Keep in mind that these individuals are freelancers, so they will also have that experience to fall back on as they help you get your books in order. Remember, having accurate financial records is paramount to your business success.
A web developer is similarly easy to locate, and you can also find a freelancer to create your website from the ground up. The type of site you need depends largely on the products and services you offer. If you are a design consultant, for example, a basic site with information about you, along with a portfolio page, should suffice in the beginning.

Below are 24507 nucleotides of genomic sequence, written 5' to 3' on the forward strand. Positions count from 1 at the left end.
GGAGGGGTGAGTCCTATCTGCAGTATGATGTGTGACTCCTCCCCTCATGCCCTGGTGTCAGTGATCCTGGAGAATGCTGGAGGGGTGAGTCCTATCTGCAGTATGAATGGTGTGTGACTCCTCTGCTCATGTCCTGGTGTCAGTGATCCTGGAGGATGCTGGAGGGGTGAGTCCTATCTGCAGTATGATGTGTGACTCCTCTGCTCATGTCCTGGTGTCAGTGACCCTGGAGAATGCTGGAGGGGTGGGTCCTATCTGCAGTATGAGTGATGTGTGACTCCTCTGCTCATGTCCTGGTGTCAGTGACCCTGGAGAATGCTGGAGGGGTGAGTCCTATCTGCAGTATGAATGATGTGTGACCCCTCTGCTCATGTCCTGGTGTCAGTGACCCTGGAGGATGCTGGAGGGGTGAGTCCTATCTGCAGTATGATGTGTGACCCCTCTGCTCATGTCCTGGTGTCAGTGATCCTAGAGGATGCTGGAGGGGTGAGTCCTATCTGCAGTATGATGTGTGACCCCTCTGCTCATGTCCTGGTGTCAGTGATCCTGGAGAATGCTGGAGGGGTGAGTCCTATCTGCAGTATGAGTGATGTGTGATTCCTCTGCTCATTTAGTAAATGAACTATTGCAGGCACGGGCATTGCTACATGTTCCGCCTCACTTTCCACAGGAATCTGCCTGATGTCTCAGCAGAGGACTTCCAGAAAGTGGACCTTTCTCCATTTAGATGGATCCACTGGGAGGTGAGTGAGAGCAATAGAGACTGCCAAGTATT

However, if your entrepreneurial spirit leads you to provide tangible products, you will need a website complete with an online store. While there are plenty of services out there that let you create your own e-commerce business, it’s almost always in your best interest to have someone handy who can troubleshoot and resolve problems when things don’t go as planned.
Now that you’ve gotten some experience under your belt, it’s time to grow. This means that you’ll need to attract more customers, and you may also have to rearrange your schedule to keep up with demand. Unfortunately, until you are ready to move into official “business” territory, your home and family life may have to get pushed to the side temporarily.
This is one of the major downsides to the early days of entrepreneurship, but know that, with perseverance, the result – financial freedom, flexibility – is worth the struggle.